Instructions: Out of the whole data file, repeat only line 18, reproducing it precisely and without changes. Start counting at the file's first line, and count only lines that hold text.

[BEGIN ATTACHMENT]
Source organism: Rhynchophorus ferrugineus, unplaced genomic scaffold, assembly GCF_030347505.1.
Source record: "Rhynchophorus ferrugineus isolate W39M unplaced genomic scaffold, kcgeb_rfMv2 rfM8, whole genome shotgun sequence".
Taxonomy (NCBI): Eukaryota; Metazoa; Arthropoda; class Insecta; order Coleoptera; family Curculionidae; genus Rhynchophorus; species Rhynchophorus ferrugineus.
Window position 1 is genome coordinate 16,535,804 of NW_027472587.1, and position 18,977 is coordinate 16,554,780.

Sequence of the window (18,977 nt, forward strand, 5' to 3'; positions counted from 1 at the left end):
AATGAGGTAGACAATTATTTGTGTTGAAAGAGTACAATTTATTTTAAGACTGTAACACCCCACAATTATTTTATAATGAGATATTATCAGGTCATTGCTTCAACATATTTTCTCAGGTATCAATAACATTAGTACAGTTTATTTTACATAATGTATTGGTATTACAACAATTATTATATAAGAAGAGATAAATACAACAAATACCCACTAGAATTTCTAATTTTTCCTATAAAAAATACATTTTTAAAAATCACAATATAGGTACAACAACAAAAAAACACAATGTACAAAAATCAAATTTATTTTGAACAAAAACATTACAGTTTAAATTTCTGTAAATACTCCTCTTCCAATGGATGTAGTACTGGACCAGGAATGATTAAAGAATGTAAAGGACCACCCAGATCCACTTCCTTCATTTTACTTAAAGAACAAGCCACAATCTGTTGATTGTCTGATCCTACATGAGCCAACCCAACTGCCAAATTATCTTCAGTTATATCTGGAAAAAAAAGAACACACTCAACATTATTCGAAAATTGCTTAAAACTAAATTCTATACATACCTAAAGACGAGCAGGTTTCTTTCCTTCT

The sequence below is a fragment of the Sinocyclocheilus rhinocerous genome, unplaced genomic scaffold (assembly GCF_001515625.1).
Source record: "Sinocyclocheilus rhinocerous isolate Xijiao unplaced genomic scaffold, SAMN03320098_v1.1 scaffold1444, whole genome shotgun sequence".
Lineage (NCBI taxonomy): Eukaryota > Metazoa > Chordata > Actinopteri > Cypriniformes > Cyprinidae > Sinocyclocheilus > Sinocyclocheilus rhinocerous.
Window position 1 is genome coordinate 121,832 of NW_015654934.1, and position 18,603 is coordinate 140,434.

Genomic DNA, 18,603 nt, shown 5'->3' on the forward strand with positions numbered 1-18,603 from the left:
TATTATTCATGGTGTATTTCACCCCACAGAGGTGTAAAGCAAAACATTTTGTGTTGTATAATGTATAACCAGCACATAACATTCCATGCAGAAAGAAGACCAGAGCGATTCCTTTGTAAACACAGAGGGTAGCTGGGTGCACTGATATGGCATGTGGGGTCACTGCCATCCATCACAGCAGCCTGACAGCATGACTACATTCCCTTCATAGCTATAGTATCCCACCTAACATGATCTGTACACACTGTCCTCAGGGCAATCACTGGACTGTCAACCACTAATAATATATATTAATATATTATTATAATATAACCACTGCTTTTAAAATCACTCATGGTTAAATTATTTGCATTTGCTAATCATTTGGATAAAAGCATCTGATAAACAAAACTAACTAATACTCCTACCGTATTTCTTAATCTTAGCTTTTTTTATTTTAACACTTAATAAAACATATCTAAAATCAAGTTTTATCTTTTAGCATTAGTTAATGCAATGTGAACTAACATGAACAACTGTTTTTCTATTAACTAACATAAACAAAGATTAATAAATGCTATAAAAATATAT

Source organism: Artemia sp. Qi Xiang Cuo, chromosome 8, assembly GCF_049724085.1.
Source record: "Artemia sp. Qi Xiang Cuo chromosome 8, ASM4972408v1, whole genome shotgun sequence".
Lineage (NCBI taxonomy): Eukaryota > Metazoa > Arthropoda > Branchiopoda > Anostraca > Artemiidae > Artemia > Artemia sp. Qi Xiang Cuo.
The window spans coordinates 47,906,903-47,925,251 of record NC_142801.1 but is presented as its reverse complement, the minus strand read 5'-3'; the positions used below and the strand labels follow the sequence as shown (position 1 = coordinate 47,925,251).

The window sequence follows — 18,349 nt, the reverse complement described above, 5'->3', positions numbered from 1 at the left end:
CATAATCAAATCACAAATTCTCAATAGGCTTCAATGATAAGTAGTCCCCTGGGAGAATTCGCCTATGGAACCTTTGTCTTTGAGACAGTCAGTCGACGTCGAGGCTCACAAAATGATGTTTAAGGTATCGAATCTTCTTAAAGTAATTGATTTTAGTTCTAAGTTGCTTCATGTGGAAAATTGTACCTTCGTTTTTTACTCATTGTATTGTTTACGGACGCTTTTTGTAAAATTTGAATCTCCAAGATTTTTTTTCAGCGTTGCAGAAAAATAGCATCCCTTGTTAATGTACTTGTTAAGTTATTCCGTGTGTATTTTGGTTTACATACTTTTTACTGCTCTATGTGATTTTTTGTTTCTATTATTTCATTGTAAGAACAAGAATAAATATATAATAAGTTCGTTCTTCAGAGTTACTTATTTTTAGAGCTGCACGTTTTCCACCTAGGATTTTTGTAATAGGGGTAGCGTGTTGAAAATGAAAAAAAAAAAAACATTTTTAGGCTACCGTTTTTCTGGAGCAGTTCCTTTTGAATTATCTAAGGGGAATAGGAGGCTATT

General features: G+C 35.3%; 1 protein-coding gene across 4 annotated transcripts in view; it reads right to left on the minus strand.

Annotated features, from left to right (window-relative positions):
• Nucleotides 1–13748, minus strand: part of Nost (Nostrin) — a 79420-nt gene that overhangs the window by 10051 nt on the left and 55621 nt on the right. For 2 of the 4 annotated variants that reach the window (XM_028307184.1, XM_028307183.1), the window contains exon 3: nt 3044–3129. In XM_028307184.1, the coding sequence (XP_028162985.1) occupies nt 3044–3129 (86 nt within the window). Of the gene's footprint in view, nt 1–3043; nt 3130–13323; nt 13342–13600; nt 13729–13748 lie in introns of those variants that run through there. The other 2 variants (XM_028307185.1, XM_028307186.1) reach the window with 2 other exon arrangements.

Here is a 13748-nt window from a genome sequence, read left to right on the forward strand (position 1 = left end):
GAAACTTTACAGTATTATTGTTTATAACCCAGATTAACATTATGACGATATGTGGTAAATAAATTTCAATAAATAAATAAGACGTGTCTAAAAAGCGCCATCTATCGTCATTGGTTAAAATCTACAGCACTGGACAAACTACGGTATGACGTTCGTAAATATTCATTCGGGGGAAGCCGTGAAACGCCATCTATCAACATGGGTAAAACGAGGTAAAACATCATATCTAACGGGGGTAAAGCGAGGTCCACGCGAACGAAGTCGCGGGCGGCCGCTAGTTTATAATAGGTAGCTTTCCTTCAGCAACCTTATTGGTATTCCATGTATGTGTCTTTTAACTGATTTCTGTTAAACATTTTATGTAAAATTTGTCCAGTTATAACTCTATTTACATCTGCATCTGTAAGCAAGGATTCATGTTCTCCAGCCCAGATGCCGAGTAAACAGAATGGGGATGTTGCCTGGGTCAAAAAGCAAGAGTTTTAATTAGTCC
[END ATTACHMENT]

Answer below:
CATAATCAAATCACAAATTCTCAATAGGCTTCAATGATAAGTAGTCCCCTGGGAGAATTCGCCTATGGAACCTTTGTCTTTGAGACAGTCAGTCGACGTCGAGGCTCACAAAATGATGTTTAAGGTATCGAATCTTCTTAAAGTAATTGATTTTAGTTCTAAGTTGCTTCATGTGGAAAATTGTACCTTCGTTTTTTACTCATTGTATTGTTTACGGACGCTTTTTGTAAAATTTGAATCTCCAAGATTTTTTTTCAGCGTTGCAGAAAAATAGCATCCCTTGTTAATGTACTTGTTAAGTTATTCCGTGTGTATTTTGGTTTACATACTTTTTACTGCTCTATGTGATTTTTTGTTTCTATTATTTCATTGTAAGAACAAGAATAAATATATAATAAGTTCGTTCTTCAGAGTTACTTATTTTTAGAGCTGCACGTTTTCCACCTAGGATTTTTGTAATAGGGGTAGCGTGTTGAAAATGAAAAAAAAAAAAACATTTTTAGGCTACCGTTTTTCTGGAGCAGTTCCTTTTGAATTATCTAAGGGGAATAGGAGGCTATT